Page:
Sportspeople who’ve had a knee injury (such as an anterior cruciate ligament, or ACL) are also at high-risk. “In fact, women are more vulnerable to getting an ACL injury than men. You could have a girl in her 20s playing some kind of sports (like soccer or basketball) – a twisting-turning sport – and they can injure their ACL. So when they get into their 30s, just 10 years later, they could develop osteoarthritis.”
Apart from a joint injury, the biggest risk factor is obesity. “The more weight going through a joint, the greater the risk of developing arthritis,” says Dr French. “For example, for every five kilograms of weight, you’re increasing your risk of knee osteoarthritis by 36%. That’s quite a substantial risk,” she says, adding, “The risk increases threefold with people who are above the accepted weight limits.”
Adapting to a healthy, active lifestyle is the best way to try and prevent osteoarthritis. “Being active, preventing injury as far as possible, and then keeping a good weight are three things I would be trying to get across. We don’t want to wait until people hit their 50s and start worrying about getting arthritis,” Dr French says. “Prevention is better.
“Maintaining a healthy weight (even as a young adolescent and into adulthood) is important. There’s lots of research to show that if you’re overweight in adolescence or as a child, you’re more likely to stay overweight into adulthood.”
What’s more, “if people don’t exercise as young adults, they are less likely to exercise as they get older.”
“There are lots of things to try before surgery.”
Unfortunately, arthritis is on the increase in Ireland for two main reasons. Not only are we are getting more obese (“Ireland has really high levels of obesity compared to other countries”), but we’re also living longer. “Arthritis is going to become more common over the next decade,” Dr French says.
“We’ve had lots of studies from lots of countries; we’ve had lots of guidelines, from research associations, from government organizations, from professional associations; and they’re all saying the same thing. In terms of managing osteoarthritis, the first line of management is exercise, education (people need to understand what arthritis is) and weight management.”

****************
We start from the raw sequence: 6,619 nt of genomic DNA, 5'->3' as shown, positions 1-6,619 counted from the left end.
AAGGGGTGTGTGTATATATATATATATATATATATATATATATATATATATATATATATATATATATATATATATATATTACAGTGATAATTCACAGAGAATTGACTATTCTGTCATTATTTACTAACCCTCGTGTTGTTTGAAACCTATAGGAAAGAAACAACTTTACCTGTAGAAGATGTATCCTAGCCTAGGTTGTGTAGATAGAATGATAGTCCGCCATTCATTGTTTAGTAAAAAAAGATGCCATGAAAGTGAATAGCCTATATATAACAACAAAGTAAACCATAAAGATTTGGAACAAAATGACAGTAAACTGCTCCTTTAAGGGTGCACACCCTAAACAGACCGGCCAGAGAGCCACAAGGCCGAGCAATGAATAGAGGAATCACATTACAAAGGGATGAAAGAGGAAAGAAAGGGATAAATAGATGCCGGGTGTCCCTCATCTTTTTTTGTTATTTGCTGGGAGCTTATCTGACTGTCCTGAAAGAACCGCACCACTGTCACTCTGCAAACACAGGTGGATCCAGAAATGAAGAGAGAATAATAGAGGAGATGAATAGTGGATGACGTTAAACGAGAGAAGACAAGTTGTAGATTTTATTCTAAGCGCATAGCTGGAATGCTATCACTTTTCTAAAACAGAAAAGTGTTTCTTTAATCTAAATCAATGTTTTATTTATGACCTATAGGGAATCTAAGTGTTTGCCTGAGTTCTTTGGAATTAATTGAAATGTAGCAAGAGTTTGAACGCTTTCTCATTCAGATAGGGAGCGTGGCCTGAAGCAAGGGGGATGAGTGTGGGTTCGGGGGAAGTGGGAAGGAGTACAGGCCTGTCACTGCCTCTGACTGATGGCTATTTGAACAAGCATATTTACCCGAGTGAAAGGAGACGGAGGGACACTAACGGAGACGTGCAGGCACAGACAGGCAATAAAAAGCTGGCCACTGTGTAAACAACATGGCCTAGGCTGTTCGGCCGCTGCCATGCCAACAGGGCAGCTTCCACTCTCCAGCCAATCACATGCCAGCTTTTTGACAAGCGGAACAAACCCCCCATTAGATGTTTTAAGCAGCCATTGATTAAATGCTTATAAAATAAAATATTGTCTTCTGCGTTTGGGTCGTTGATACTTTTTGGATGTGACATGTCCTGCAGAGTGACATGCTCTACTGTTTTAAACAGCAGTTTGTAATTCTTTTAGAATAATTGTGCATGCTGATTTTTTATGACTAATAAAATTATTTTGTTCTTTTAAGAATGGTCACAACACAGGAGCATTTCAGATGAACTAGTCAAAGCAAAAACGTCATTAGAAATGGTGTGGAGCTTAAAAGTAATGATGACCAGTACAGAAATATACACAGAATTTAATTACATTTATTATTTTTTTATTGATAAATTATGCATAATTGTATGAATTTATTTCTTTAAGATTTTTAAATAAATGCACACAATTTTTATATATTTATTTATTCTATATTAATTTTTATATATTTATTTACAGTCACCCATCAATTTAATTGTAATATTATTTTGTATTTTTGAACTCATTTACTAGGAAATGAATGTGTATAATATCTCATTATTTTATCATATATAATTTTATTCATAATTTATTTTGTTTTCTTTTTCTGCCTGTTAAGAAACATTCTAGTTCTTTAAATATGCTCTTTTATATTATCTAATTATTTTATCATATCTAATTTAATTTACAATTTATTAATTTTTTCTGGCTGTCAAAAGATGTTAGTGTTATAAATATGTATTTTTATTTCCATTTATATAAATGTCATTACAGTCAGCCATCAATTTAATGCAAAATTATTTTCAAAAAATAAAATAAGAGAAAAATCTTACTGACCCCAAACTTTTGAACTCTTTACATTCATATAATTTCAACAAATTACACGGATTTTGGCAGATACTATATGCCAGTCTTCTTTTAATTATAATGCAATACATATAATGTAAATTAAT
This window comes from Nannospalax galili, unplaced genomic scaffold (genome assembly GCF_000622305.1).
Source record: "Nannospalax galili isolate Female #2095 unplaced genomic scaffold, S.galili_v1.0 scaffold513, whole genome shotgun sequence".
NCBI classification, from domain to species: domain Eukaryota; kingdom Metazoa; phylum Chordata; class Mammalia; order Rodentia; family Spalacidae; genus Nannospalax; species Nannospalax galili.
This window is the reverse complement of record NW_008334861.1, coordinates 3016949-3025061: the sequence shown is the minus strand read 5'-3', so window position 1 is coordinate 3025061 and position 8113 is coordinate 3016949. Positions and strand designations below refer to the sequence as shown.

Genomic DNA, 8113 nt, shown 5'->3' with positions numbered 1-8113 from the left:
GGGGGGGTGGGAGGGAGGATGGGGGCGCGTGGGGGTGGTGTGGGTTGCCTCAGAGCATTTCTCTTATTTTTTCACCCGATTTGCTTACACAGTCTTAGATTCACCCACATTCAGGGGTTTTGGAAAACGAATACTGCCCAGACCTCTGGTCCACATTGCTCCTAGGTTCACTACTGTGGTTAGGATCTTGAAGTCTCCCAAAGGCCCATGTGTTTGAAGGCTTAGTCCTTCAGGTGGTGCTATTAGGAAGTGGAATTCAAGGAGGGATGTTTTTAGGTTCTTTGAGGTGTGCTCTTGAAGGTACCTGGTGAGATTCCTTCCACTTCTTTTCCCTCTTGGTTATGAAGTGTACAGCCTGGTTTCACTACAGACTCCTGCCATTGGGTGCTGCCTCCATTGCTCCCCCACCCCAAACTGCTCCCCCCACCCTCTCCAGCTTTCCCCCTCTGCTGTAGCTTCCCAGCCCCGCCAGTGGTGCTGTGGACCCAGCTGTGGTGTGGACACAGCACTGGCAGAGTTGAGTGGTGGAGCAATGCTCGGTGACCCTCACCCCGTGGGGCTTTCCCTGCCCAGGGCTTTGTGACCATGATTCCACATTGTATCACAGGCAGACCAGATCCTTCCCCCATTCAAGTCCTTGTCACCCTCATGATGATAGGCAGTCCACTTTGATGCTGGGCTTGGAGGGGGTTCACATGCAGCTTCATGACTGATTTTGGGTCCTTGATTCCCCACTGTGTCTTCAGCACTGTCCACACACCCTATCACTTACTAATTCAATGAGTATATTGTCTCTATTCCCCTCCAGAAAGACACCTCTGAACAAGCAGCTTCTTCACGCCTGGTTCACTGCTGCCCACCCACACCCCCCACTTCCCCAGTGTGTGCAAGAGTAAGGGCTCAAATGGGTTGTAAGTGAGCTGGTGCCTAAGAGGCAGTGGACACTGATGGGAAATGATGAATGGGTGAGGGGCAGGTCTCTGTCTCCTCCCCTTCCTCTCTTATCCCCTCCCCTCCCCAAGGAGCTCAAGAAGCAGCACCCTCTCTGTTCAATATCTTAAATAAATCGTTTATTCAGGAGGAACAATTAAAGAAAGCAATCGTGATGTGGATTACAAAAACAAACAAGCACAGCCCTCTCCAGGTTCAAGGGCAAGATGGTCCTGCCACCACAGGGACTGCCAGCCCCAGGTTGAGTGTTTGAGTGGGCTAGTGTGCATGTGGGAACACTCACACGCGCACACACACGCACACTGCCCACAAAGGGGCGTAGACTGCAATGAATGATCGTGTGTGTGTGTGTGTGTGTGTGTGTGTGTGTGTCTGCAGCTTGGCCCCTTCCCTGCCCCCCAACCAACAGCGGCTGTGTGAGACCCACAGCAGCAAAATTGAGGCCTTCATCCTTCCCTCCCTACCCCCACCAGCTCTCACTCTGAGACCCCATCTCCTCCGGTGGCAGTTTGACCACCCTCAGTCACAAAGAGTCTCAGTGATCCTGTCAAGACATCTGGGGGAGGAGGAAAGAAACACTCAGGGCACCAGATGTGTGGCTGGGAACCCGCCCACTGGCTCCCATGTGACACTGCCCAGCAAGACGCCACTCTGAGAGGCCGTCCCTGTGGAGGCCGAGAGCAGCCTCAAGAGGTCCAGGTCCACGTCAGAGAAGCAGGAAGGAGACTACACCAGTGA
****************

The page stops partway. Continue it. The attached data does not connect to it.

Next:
Things like medications and surgery are the next options. First, it’s about how people can take control of arthritis themselves. “There are lots of things to try before surgery.”
Nothing will change overnight
The difficulty in reducing osteoarthritis lies in our reluctance to change our behaviour. We are creatures of habit, after all.
“The problem is when we ask people to exercise more, to lose weight, it’s like people going on a diet,” explains Dr French. “People can do these things for short periods of time, but it’s the long term adherence is the real challenge. How do we get people to adhere long-term to these lifestyle behaviours that can both prevent and manage arthritis? It’s the long term solutions we need to address.
“And also, the health systems we have in Ireland currently may not be optimal for helping people. As well as people looking at an individual level (at what they can do themselves), we do need to improve our health system,” she says.
“We have to look at it at different levels – at a personal level, and at a systems level.”
Quality of life
While osteoarthritis can be painful and impactful on life in many ways – it can also be well-managed, with many people going on to live normal, healthy lives.
“The progression of arthritis is quite variable. A lot of people think it’s definitely going to get worse, but research has shown (and even patients I have seen), will actually stay fairly static and not get worse. Some people can actually get better if they can maintain good weight and good exercise habits,” she says.
“People can resolve their symptoms. We can’t repair the cartilage, because it needs good blood supply, but we can certainly try to manage the symptoms – which is the pain and people’s ability to move and function.
“That’s what we focus on. We focus on trying to improve people’s ability to move. And if you can move better, that has a knock-on effect on work, enjoying life and being able to get out and do things.”
If you are experiencing any symptoms of arthritis, contact your GP or local healthcare professional.
Dr Helen French is a senior lecturer in the RCSI School of Physiotherapy and clinical specialist physiotherapist. For more information, visit rcsi.com.